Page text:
by J. R. Suber
On a chilly Saturday in November 1945, fifteen Englishmen in white long-sleeved jerseys lined up on the green pitch of Twickenham Stadium. Opposite them and through the grey mist stood a team of New Zealanders, their black jerseys stamped with the silver fern. They certainly looked like the All Blacks but they weren’t, and the entire affair did look like an international fixture but it wasn’t—at least not officially. Rather, it was the first match in a celebratory post-war series known as the Victory Internationals.
With the onset of the Second World War, official international rugby was put on hiatus in 1939. After the war ended in 1945, there was one interim season before fixtures officially resumed in 1947. It was in this period that the Victory Internationals were played to fill the void. This November match at Twickenham was the first on those grounds in seven long years. No caps would be awarded that day, but this technicality likely mattered little to the roaring crowd of thirty thousand. The England XV lost to the so-called Khaki All Blacks, 3-18. Though surely disappointed, England could look for redemption ahead with matches against Scotland, Wales, and Ireland in the coming months.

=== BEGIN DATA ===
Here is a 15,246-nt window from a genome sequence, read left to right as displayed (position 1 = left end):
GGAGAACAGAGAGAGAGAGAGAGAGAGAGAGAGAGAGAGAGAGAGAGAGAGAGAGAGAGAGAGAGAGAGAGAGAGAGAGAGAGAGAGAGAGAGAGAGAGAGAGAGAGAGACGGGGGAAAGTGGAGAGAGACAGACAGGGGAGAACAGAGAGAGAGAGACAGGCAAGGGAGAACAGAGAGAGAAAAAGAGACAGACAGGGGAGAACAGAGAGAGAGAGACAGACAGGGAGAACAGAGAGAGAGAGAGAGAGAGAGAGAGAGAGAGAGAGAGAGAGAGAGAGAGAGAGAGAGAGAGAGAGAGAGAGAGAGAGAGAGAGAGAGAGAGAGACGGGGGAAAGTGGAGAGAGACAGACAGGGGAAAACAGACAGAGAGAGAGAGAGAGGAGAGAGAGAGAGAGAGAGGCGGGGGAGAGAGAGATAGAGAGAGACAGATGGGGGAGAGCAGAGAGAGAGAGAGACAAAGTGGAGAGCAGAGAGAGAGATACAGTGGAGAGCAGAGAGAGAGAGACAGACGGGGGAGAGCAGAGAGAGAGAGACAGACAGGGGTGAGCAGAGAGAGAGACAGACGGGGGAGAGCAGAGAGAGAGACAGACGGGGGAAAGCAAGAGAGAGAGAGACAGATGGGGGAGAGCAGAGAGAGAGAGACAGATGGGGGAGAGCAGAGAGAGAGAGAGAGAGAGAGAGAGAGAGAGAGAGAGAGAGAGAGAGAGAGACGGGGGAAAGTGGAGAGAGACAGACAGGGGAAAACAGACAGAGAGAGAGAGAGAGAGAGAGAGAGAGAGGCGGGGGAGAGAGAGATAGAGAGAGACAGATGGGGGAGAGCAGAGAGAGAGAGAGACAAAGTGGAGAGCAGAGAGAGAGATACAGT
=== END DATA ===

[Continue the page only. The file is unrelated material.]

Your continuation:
More than anything, the series marked the beginning of the U.K.’s journey towards rebuilding and healing after years of devastation. To be sure, there had been some international rugby during the wartime years but always in a limited capacity. Instead of national teams, sides were drawn from the different Allied services. The venues were different as well, since many of the large sporting stadiums were requisitioned to serve various wartime purposes. For example, Twickenham was made into a civil service depot to be used in case of an attack. For these matches, no caps were awarded. The reasoning for this was that sides were not fully representative, as so many players were stationed overseas. This remained the case during the Victory Internationals.
Despite the unofficial nature of the series, it proved to still be a high-level international competition that featured some serious talent. For example, the Khaki All Blacks team may have been made up of soldiers from the 2nd New Zealand Expeditionary Force, but it was captained by All Black Charlie Saxton and included sixteen players who went on to become All Blacks, such as future legendary coach Fred Allen. This team of soldiers only lost two matches in their thirty-three-match tour of the U.K. and Europe, a superb record that later in 1997 earned them induction into the New Zealand Sporting Hall of Fame.
The Home Nation teams featured talented players, as well. England was captained by center Jack Heaton, a pre-war cap and star of Waterloo and Lancashire. He was joined in the backline by his cousin and speedy winger Dickie Guest, prodigious kicker Nim Hall, and scrum-half Gordon Rimmer; the English pack was a reliable one that included future RFU president Micky Steele-Bodger and future England captain Joe Mycock.